A: Our document-assembly engine is built into UpsideContract, and it allows users to quickly and simply mix and match pre-prepared contract language—from entire agreements to individual provisions—to create any given contract. For example, if you indicate that the contract is for sale of a particular product in a particular jurisdiction, the document-assembly engine will select the appropriate template contract from those that you have loaded into the system. When you specify other terms, such as price, duration of the contract, risk levels, and service levels, that will cause the document-assembly engine plug in the appropriate language. Not only is the process very fast, it also ensures that contracts incorporate only pre-approved terms, so you don’t need further review and don’t have to worry about your personnel making unauthorized changes. Other document-assembly engines operate on roughly the same basis, but all that matters to us is that ours does exactly what our clients need and is firmly integrated into our product.

Q: I understand that people were bullish on CLM in the 1990s but that it didn’t meet expectations. Where’s it at now?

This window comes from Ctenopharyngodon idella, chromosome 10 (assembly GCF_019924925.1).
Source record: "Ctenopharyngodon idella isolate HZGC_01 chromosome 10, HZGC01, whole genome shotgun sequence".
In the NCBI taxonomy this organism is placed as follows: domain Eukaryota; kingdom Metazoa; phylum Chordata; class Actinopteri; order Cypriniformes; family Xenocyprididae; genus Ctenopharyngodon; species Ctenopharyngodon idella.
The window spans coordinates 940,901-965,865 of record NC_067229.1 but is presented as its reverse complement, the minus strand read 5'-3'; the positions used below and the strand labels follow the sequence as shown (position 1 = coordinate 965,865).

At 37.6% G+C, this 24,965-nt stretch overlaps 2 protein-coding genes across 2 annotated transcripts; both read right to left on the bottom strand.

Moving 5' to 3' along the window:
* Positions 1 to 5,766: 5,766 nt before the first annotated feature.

A: I can’t speak for others, but interest in our product is booming. We were founded in 2000, and between 2001 and 2006 our revenues grew by over 3,300% and profits increased by over 400%. In part, that’s a reflection of industry trends. For one thing, the need for CLM solutions continues to grow, given that companies face increasingly fierce competition, increasing workloads, increasing cost pressures, and a tough compliance environment. And the sophistication of our product has meant that we’re more than capable of meeting those needs in a cost-effective manner. We consistently win about eight out of every ten deals that originate through a structured sourcing process.

Q: Ashif, thank you very much. Anyone who wants to know more can go to, where you can find much information about the company, its products, and CLM generally.

Categories Q&A

About the author

Ken Adams is the leading authority on how to say clearly whatever you want to say in a contract. He’s author of A Manual of Style for Contract Drafting, and he offers online and in-person training around the world. He’s also chief content officer of LegalSifter, Inc., a company that combines artificial intelligence and expertise to assist with review of contracts.